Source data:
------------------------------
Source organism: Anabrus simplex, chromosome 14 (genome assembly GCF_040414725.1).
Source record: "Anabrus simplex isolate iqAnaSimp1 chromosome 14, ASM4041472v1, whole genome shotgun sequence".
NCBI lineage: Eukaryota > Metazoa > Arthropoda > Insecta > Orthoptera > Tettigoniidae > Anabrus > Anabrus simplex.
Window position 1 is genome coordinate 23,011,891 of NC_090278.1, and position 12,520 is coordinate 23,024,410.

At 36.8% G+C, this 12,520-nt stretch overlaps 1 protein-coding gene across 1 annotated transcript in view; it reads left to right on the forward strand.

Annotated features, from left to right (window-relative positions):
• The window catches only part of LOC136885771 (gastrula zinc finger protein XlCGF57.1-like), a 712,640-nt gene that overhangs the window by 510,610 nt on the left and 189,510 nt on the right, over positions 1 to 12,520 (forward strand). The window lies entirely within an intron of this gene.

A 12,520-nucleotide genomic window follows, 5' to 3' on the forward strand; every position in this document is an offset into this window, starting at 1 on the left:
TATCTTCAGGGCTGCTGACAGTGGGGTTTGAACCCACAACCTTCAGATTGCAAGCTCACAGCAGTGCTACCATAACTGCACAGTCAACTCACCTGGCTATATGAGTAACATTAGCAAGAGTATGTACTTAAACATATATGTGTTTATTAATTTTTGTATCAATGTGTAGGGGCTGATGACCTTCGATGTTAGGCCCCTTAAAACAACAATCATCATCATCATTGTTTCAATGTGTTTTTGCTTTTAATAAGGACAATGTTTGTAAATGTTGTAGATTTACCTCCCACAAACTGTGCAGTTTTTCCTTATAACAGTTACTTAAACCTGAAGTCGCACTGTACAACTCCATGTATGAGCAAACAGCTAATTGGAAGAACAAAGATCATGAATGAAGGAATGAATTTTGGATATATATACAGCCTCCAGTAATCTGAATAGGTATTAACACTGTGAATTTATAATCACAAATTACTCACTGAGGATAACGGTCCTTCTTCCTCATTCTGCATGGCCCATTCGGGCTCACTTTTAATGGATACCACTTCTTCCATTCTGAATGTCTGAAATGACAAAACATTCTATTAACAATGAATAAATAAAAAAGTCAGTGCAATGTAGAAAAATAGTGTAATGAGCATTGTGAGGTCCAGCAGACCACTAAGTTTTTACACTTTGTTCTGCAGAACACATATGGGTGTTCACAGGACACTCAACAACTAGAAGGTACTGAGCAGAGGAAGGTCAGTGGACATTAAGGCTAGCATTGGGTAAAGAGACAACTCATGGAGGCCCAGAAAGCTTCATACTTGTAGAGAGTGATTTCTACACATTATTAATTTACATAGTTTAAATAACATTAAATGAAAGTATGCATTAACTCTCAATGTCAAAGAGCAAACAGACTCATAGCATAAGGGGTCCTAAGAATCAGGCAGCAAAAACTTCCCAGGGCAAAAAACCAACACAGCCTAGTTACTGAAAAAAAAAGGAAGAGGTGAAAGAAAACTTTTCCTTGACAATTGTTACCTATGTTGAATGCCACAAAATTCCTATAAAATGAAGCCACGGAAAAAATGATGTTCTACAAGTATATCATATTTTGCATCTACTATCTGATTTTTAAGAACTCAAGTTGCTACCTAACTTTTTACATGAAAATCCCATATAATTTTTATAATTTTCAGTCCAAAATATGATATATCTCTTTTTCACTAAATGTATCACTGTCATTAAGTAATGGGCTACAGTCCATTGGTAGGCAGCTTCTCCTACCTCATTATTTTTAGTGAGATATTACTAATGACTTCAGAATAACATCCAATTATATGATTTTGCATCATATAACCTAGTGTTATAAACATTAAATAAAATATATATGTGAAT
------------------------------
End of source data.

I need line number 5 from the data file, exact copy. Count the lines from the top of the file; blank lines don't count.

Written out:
At 36.8% G+C, this 12,520-nt stretch overlaps 1 protein-coding gene across 1 annotated transcript in view; it reads left to right on the forward strand.